Moral Viewpoint - During this time, small steel imprisonments called "idiot cages" also became common in town centers to "keep people with disabilities out of trouble." Mostly, they served as entertainment for townspeople.

Moral Viewpoint - FOOL (fool): a) A person with little or no judgment; b) A man formerly kept in the household of a nobleman or king to entertain by joking and clowning; a victim of a joke or trick.

fools

Connection to Different Time in History: St. Mary of Bethlehem, a large asylum in London better known as "Bedlam," had windows opening onto the sidewalk, allowing passersby to witness the people living within.Bedlam

Connection to Different Time in History: From a social viewpoint, disability was closely linked to poverty — a condition that existed in ancient times and continues today, where the rate of unemployment for persons with disabilities is now over 65%.

They that go down to the sea in ships, That do business in great waters; These see the works of the Lord, And wonders in the deep. For he commandeth, and raiseth the stormy wind, Which lifteth up the waves thereof. They mount up to the heaven, they go down again to The depths: Their soul is melted because of trouble. They reel to and fro, and stagger like a drunken man, And are at their wit’s end. Psalm 107

Panel 4

Renaissance

" Know then thyself, presume not God to scan; The proper study of mankind is man." – Alexander Pope

DISABILITY BECOMES A MEDICAL ISSUE REQUIRING THE SERVICES OF TRAINED PROFESSIONALS.

Schematic of body

DaVinci's drawing of Man

Painting of autopsy

Medical Viewpoint - The Renaissance was an intellectual and cultural movement that began in Italy in the 1300s and spread throughout Northern Europe. It signified a revival of classical learning, art, and architecture — and the concept of the dignity of man. While religion remained a powerful influence, people became less consumed with spiritual matters and more interested in the arts and sciences, leading to advancements in health care and to a better understanding of disability.

In 1402, St. Mary of Bethlehem, an asylum popularly known as "Bedlam," opened to receive mental patients in England. The institution itself was founded in 1247 as a priory. The famous painting of Bedlam is by William Hogarth, 1735.

Bedlam

THE MEDICAL MODEL: The medical model emerged around the 18th century, defining disability as any one of a series of biological deficiencies located in the body. No longer seen as the result of divine intervention, disability became a medical issue, requiring the services of trained professionals. Persons with disabilities assumed the on-going role of patients, needing to be cured.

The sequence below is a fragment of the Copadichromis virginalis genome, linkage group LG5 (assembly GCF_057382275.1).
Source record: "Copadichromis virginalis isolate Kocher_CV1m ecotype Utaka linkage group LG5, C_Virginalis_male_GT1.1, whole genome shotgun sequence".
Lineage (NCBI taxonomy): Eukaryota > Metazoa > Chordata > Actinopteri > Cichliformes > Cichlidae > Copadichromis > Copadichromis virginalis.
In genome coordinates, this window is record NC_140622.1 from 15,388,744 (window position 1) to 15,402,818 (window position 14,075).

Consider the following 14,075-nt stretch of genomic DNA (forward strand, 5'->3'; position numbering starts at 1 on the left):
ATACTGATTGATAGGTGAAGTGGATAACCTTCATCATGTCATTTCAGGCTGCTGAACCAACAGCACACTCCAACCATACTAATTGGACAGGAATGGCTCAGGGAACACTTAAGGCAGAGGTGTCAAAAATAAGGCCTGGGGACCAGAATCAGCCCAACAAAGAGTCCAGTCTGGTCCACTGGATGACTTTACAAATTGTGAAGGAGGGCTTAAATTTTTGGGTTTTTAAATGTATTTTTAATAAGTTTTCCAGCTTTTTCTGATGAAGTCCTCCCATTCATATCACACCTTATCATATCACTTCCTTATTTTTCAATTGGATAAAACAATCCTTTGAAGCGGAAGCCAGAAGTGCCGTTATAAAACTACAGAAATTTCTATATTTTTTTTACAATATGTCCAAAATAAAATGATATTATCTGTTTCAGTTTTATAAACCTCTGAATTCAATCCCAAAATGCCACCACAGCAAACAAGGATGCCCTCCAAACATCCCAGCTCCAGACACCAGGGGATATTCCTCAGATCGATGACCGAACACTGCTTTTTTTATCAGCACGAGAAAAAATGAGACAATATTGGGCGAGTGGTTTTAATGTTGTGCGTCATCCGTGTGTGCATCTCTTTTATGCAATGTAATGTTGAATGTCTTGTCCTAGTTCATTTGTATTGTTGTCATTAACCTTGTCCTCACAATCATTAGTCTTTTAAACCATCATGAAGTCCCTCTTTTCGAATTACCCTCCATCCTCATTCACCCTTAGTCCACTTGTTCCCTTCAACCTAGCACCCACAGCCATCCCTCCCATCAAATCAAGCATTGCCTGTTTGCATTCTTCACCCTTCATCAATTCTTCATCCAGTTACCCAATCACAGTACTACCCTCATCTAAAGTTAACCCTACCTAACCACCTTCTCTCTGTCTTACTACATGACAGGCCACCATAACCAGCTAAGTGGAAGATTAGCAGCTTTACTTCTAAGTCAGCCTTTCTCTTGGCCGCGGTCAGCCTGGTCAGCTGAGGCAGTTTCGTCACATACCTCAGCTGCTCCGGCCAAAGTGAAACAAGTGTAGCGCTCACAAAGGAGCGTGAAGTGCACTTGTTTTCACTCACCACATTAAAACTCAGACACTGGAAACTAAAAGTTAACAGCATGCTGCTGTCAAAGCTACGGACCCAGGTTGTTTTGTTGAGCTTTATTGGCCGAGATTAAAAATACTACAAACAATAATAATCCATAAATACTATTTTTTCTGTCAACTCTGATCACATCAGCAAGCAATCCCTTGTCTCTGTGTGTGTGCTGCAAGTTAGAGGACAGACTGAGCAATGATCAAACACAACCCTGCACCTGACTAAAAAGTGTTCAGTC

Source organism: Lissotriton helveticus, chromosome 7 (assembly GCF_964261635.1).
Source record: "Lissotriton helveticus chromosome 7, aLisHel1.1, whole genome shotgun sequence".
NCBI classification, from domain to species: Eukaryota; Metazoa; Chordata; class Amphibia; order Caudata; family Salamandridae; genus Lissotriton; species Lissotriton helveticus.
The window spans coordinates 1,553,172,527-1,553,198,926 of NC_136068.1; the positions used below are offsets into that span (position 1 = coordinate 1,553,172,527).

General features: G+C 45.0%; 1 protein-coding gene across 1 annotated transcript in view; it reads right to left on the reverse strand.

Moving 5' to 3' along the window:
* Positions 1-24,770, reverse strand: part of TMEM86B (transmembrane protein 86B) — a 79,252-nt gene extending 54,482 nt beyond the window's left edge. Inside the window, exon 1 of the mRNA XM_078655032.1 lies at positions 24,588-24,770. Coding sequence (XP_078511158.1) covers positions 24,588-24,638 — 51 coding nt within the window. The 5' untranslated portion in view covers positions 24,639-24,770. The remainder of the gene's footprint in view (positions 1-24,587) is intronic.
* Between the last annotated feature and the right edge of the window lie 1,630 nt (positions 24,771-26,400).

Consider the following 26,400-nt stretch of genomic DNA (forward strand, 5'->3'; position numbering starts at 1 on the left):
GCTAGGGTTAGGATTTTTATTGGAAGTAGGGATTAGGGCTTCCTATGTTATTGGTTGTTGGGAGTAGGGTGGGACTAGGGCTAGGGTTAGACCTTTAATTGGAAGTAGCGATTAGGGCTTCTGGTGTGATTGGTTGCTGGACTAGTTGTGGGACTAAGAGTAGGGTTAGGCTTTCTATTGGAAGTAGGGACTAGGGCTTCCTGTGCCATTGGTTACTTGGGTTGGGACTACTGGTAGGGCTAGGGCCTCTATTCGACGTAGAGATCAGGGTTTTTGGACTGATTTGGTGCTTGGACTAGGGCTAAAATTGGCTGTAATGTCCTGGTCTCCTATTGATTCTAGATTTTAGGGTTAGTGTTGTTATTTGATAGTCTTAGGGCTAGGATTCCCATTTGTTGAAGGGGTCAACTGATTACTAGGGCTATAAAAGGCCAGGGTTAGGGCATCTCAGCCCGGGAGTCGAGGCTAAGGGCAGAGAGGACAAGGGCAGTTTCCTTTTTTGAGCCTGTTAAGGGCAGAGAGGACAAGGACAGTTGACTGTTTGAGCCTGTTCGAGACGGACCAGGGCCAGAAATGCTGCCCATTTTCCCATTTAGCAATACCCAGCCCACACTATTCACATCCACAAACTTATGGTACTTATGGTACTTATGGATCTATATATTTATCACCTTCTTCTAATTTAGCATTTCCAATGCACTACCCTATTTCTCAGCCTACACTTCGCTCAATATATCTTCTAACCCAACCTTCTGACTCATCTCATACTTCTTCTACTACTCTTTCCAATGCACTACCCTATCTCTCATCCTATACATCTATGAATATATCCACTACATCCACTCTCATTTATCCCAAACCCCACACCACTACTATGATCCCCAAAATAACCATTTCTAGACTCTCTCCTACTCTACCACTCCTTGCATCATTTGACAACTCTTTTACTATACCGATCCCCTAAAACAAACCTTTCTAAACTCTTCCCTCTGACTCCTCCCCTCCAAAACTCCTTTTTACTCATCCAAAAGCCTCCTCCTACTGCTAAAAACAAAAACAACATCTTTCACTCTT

Sign for ambulance entrance

Photo of doctors with boy

Connection to Different Time in History - This model of disability is not limited to one era of history. Many services and facilities for persons with disabilities are still based on this model, which views the person as broken and needing to be fixed. Only recently has a newer, cultural model of disability effectively challenged the power of the medical model.

Medical Viewpoint - "Removing the fool’s stone."

lobotomy

Painting of early surgery

Connection to Different Time in History - Frontal lobotomies became more common in the 20th century as a means of permanently modifying behaviors.

Doctors

Medical Viewpoint - By defining people by their disabilities rather than as full human beings, the medical model fosters dependence on professional care. Because of this forced dependence, and societal attitudes that view persons with disabilities as "pitiful," "child-like," or worse, over 65 percent of individuals with disabilities are unemployed. For many persons with disabilities — especially before the Independent Living Movement — the message was clear: overcome, rather than accept, your disability.

STEREOTYPE: Persons with disabilities as sick: viewed as those who need to be cured of a dread disease; referred to as patients; in need of professional care in a hospital setting.

Panel 5

TREATMENT

A GRADUAL UNDERSTANDING OF SCIENCE LEADS TO NEW AND OFTEN PAINFUL TREATMENTS FOR PERSONS WITH DISABILITIES.

SOCIETAL VALUES: Education, belief in science, and a romantic view of humanity.

RESPONSES TO DISABILITY: Study and attempt to cure the "patients," lock away those found incurable, and build large facilities to house them.

INVOLVEMENT BY PEOPLE WITH DISABILITIES: People become objects of study, are used in experiments, and assume the role of "patients."

Medical Viewpoint - Early treatments to "cure" disability were often brutal. Versions of the tranquilizer chair can still be found in some institutions.

Water treatment

illustration of various activities within institution

Medical Viewpoint - Moral Management: Philip Pinel (1745-1826), the leading French psychiatrist of his day, was the first to say that the "mentally deranged" were diseased rather than sinful or immoral. He practiced gentle treatment and patience rather than using physical abuse and chains on hospital patients. In 1793, Pinel famously removed the chains and restraints from the inmates at the Bicetre asylum, and later from those at Salpetriere.

Pinel

Pinel freeing inmates